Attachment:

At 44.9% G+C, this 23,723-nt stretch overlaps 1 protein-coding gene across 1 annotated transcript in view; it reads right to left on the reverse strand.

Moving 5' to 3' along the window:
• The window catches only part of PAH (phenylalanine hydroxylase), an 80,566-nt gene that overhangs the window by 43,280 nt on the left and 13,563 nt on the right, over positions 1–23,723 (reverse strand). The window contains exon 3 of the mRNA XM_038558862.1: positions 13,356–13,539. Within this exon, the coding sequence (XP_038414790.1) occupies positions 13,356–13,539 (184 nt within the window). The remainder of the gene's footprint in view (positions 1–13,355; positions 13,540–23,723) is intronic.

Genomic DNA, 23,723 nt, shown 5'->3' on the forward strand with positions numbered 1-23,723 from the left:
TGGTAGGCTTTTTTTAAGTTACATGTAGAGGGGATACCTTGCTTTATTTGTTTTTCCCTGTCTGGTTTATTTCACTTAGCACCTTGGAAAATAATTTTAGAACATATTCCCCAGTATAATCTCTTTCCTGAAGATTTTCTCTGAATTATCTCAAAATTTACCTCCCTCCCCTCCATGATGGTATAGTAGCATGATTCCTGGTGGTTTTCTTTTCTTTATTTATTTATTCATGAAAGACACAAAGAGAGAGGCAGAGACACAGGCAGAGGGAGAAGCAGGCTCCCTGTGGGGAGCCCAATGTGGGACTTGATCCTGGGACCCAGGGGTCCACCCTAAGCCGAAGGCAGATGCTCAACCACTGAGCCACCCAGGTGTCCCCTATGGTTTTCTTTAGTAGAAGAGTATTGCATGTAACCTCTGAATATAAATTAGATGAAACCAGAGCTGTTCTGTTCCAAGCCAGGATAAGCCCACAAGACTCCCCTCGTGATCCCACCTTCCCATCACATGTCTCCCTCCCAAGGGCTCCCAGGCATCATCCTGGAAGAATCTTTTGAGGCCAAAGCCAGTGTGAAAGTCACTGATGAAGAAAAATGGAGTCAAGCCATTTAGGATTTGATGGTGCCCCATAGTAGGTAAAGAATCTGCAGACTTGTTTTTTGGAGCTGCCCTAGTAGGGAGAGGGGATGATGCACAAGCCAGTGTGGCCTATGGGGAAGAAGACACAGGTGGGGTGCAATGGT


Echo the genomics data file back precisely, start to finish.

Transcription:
At 44.9% G+C, this 23,723-nt stretch overlaps 1 protein-coding gene across 1 annotated transcript in view; it reads right to left on the reverse strand.

Moving 5' to 3' along the window:
• The window catches only part of PAH (phenylalanine hydroxylase), an 80,566-nt gene that overhangs the window by 43,280 nt on the left and 13,563 nt on the right, over positions 1–23,723 (reverse strand). The window contains exon 3 of the mRNA XM_038558862.1: positions 13,356–13,539. Within this exon, the coding sequence (XP_038414790.1) occupies positions 13,356–13,539 (184 nt within the window). The remainder of the gene's footprint in view (positions 1–13,355; positions 13,540–23,723) is intronic.

Genomic DNA, 23,723 nt, shown 5'->3' on the forward strand with positions numbered 1-23,723 from the left:
TGGTAGGCTTTTTTTAAGTTACATGTAGAGGGGATACCTTGCTTTATTTGTTTTTCCCTGTCTGGTTTATTTCACTTAGCACCTTGGAAAATAATTTTAGAACATATTCCCCAGTATAATCTCTTTCCTGAAGATTTTCTCTGAATTATCTCAAAATTTACCTCCCTCCCCTCCATGATGGTATAGTAGCATGATTCCTGGTGGTTTTCTTTTCTTTATTTATTTATTCATGAAAGACACAAAGAGAGAGGCAGAGACACAGGCAGAGGGAGAAGCAGGCTCCCTGTGGGGAGCCCAATGTGGGACTTGATCCTGGGACCCAGGGGTCCACCCTAAGCCGAAGGCAGATGCTCAACCACTGAGCCACCCAGGTGTCCCCTATGGTTTTCTTTAGTAGAAGAGTATTGCATGTAACCTCTGAATATAAATTAGATGAAACCAGAGCTGTTCTGTTCCAAGCCAGGATAAGCCCACAAGACTCCCCTCGTGATCCCACCTTCCCATCACATGTCTCCCTCCCAAGGGCTCCCAGGCATCATCCTGGAAGAATCTTTTGAGGCCAAAGCCAGTGTGAAAGTCACTGATGAAGAAAAATGGAGTCAAGCCATTTAGGATTTGATGGTGCCCCATAGTAGGTAAAGAATCTGCAGACTTGTTTTTTGGAGCTGCCCTAGTAGGGAGAGGGGATGATGCACAAGCCAGTGTGGCCTATGGGGAAGAAGACACAGGTGGGGTGCAATGGT